It was the right thing to do, and that has been proven again today. Sir John Chilcot’s report has shown that this was a war of choice, that options for a peaceful resolution still existed, and that our Prime Minister wilfully mislead parliament and the British people to march us into a war he had already decided to launch.

I was proud to see our leader Charles Kennedy refuse to compromise, despite enormous pressure and abuse pouring in from all sides, on the Liberal Democrats’ commitment to internationalism and respect for international law.

You can see Charles’s speeches below, he was a real example of principled leadership in a time of crisis. It is not just Liberal Democrats who are missing Charles today. Our whole country is all the poorer without him.

Finally, while Chilcot gives us the chance to reflect on past mistakes, we still have a duty to oppose the mistakes that our leaders are making today!

Right now, Britain risks cutting herself off from our most valuable allies and trading partners, putting millions of jobs at risk and doing massive harm to our economy. I’m proud of Tim Farron for showing equal determination and leadership to fight Brexit and put Britain back where we belong, at the heart of an open, tolerant, free, and prosperous Europe.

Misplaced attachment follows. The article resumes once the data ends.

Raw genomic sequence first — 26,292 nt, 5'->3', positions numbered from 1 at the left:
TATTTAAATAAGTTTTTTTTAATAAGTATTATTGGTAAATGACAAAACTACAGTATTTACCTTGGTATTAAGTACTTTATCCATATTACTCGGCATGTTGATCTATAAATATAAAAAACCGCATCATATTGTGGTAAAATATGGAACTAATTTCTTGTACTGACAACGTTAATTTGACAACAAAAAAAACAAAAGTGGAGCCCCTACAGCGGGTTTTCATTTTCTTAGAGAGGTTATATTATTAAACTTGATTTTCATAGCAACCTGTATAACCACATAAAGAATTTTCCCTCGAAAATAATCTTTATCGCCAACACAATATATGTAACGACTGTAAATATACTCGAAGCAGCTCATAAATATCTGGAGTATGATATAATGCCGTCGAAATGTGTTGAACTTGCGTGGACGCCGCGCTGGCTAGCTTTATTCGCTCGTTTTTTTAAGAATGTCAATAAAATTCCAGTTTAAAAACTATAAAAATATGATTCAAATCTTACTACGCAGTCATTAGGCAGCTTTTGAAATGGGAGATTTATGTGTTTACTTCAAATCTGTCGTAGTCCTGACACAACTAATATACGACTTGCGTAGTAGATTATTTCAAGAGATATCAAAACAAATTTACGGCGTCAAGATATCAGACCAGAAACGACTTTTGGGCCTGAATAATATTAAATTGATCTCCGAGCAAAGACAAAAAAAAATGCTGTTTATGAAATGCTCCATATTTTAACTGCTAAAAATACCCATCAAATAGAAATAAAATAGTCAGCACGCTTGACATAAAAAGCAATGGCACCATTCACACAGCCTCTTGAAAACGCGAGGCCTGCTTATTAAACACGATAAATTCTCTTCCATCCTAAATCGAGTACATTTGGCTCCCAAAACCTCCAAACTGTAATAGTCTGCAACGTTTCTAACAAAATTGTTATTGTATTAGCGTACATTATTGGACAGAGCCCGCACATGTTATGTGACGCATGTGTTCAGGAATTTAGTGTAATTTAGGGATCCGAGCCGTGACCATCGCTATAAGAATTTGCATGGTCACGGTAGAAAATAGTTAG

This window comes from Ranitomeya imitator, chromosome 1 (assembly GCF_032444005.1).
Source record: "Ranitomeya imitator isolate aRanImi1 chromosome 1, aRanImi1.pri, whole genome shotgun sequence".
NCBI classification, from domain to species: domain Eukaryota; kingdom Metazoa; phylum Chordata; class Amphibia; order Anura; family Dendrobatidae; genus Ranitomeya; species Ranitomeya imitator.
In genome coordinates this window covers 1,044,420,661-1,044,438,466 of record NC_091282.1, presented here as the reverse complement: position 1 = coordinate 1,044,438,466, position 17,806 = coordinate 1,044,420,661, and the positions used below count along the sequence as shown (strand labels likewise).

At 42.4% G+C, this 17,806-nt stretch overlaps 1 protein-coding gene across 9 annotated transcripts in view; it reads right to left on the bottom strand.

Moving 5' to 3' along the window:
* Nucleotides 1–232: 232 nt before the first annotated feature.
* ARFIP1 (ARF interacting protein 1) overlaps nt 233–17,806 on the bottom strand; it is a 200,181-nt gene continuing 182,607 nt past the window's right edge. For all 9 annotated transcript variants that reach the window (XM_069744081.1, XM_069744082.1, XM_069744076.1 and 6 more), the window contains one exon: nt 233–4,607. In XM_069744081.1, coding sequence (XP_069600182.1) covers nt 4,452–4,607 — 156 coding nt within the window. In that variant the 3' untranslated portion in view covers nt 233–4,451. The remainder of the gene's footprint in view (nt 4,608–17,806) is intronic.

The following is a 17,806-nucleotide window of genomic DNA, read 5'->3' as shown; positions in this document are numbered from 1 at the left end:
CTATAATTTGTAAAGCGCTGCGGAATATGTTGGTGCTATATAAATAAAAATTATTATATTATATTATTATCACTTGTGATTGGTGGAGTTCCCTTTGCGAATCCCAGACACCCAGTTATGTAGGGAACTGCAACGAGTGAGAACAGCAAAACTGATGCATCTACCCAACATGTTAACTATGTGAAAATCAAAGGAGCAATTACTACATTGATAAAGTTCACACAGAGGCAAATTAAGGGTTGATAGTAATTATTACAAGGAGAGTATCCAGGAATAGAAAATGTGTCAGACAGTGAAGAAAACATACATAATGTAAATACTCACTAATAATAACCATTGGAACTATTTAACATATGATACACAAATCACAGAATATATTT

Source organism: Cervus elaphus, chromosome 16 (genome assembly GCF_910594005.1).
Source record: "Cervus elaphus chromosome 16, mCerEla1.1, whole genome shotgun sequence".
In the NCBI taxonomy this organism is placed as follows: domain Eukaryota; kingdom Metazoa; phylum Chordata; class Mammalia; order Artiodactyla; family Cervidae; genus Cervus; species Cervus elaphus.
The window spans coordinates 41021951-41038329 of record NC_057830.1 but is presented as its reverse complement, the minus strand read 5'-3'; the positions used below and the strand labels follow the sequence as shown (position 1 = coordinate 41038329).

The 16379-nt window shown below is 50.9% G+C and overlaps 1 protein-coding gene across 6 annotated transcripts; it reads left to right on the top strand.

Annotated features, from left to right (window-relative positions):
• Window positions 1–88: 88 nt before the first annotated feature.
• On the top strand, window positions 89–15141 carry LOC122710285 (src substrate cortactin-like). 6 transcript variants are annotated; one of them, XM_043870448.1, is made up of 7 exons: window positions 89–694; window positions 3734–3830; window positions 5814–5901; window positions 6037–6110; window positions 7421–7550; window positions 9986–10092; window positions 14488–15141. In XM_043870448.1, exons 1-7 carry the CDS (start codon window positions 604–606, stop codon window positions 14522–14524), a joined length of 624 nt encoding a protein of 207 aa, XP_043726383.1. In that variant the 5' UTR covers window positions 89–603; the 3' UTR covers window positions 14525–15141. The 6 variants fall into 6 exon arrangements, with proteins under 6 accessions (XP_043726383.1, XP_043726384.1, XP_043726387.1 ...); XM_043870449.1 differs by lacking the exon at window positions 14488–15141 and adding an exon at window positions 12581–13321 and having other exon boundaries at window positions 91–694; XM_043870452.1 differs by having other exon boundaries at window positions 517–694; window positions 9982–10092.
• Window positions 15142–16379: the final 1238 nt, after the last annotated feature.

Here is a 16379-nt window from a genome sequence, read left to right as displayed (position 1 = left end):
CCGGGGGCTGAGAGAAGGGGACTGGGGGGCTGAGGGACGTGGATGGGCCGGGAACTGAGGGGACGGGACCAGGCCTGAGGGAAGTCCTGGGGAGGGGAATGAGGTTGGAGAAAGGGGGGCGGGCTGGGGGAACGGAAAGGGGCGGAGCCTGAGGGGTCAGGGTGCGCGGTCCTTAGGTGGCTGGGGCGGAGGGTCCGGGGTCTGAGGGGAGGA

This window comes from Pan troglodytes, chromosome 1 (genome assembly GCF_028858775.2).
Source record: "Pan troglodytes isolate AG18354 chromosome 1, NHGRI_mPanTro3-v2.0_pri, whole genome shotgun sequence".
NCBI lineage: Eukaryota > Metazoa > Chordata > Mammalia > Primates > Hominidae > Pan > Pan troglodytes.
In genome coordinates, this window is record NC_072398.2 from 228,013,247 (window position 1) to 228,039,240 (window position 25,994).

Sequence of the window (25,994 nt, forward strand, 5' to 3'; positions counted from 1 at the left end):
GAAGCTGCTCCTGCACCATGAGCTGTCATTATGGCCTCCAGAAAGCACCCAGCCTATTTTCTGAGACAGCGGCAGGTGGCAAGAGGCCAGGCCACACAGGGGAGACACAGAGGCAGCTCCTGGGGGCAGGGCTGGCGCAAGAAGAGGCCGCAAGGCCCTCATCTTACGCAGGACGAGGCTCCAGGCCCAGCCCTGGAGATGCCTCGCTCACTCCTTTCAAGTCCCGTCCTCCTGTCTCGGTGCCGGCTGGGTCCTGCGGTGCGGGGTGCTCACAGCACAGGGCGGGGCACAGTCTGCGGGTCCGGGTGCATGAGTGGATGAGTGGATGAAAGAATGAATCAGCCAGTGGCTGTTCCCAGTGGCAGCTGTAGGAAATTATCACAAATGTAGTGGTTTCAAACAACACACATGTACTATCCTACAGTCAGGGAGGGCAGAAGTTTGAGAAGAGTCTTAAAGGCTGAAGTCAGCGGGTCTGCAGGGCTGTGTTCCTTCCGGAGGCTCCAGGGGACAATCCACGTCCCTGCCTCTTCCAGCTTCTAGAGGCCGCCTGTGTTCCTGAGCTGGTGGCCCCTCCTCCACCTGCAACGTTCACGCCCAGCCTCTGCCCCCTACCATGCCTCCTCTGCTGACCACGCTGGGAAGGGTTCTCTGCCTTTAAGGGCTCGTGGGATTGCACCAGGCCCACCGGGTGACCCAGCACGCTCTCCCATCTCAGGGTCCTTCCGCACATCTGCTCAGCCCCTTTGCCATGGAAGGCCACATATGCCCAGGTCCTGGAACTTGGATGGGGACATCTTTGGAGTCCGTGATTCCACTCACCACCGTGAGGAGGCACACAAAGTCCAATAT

If you agreed with us in 2003, if you agree with us now in 2016 it is time to join the party that is proudly and passionately fighting for the better future we all believe in. (https://libdems.secure.force.com/LiberalDemocrats/NewMemberRegistration)

You can see some great videos of Charles Kennedy’s speeches on Iraq in Parliament and at the anti-way rally in Hyde Park here :

http://www.libdemvoice.org/one-big-thing-to-remember-about-the-iraq-war-as-the-chilcot-report-is-published-51216html